How Instagram Is Finally Taking a Page From Facebook

NEW YORK (TheStreet) -- No longer will Instagrammers get lost on the Web when trying to purchase their favorite store's latest post after the social-networking company announced on Tuesday a three-part plan for increasing its advertising systems.

The change will help align Instagram, which has in excess of 200 million users daily, more closely with its parent company Facebook's (FB) advertising model.

In the first part of plan, users will now be able to "sign up," "shop now" or "install now" from the Instagram app. The "action-oriented" ads will direct users to specific sections of advertisers' mobile sites or take them right to Google's (GOOG) Google Play or Apple's (APPL) App Store, according to an Instagram spokesperson. Once users are done interacting with the advertisement, they will be returned to the Instagram app.

The additional options follow a recent trend in Instagram's advertising program, which launched one and a half years ago. In May, the company began letting advertisers place clickable links, or "learn more" buttons, on photos.

"Our goal is for Instagram to excel even more at bringing together people and businesses, and to become the leading mobile ad platform," the Instagram spokesperson said by email. "To achieve those goals, we must build ad experiences that satisfy a variety of advertising objectives."

Direct-response testing will begin in Spain, where a diverse set of clients are already knowledgeable about mobile-app advertising, according to the spokesperson, who added that testing is expected to expand outside that country in the latter part of the year.

Instagram is also expanding its ad services to integrate additional components of Facebook's targeting engine. Instead of targeting ads based just on age, location and gender, Instagram will now allow for focusing them according to additional demographic elements and interests as well.

Plus the advertising rollout will become more accessible. An Instagram Ads API (or application programming interface) will be initially offered to Facebook Marketing Partners and then all advertisers by the end of the year.
 
"Ultimately we want to introduce Facebook's auction model to Instagram, allowing any kind of business to place ads on Instagram," the company spokesperson said via email.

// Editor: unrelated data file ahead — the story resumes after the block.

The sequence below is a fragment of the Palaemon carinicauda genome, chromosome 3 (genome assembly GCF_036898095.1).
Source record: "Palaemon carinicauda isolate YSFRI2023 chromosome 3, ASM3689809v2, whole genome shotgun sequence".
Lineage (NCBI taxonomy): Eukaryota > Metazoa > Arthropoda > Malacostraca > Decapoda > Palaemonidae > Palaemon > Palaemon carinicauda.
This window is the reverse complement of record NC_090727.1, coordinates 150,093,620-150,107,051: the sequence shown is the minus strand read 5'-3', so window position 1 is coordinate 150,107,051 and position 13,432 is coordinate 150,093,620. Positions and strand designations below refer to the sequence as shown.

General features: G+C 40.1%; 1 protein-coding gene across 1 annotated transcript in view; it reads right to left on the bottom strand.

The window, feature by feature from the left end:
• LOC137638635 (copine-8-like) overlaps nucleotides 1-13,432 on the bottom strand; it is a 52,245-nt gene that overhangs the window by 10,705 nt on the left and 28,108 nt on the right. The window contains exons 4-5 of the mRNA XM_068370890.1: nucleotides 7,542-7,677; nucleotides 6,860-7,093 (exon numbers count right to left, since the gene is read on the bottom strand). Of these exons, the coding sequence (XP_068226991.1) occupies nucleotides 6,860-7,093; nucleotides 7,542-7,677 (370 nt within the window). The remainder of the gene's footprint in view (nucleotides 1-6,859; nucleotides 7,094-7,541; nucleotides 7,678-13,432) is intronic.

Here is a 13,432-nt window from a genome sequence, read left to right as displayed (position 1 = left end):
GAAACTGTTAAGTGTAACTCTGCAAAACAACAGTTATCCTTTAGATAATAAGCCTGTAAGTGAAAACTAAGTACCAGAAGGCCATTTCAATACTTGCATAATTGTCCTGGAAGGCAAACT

Capitalizing on Instagram's users, who spend an estimated 21 minutes a day on the app, could prove valuable to many advertisers. Thus, ad prices will "continue to reflect the value we deliver to advertisers at any given time," the company spokesperson said.

Transitioning to an advertising model that's like the one used in the Facebook platform could prove promising for the social media company. Analysts have been optimistic about Facebook's advertising model for some time, especially since the company receives a majority of its ad revenue from mobile ad sales.

"The company has made an impressive transition away from the desktop with 69% of its ad revenue now coming from mobile," wrote Barclays analysts in a March 29 report. "It continues to demonstrate a good understanding of the major online trends and is well positioned to capitalize on them." The report also said Facebook's grasp of mobile audiences will help it continue to have strong revenue in the coming years.

In its first quarter earnings for 2015, Facebook reported revenue of $3.54 billion, a 42% rise from the same quarter a year earlier. Revenue from advertising totaled $3.32 billion, with 73% of it derived directly from mobile advertising.

JPMorgan analysts have also expressed optimism about the company's advertising business: A May 15 report said that more than 20% of U.S. users' mobile time is devoted to advertisements. The report also said the company's targeting efforts played a part in its advertising success. These targeting efforts are the same ones Instagram will now try to implement.

The price of Facebook shares at Wednesday's market close was $82.44, having risen 2.5% for the day.

This article is commentary by an independent contributor. At the time of publication, the author held no positions in the stocks mentioned.

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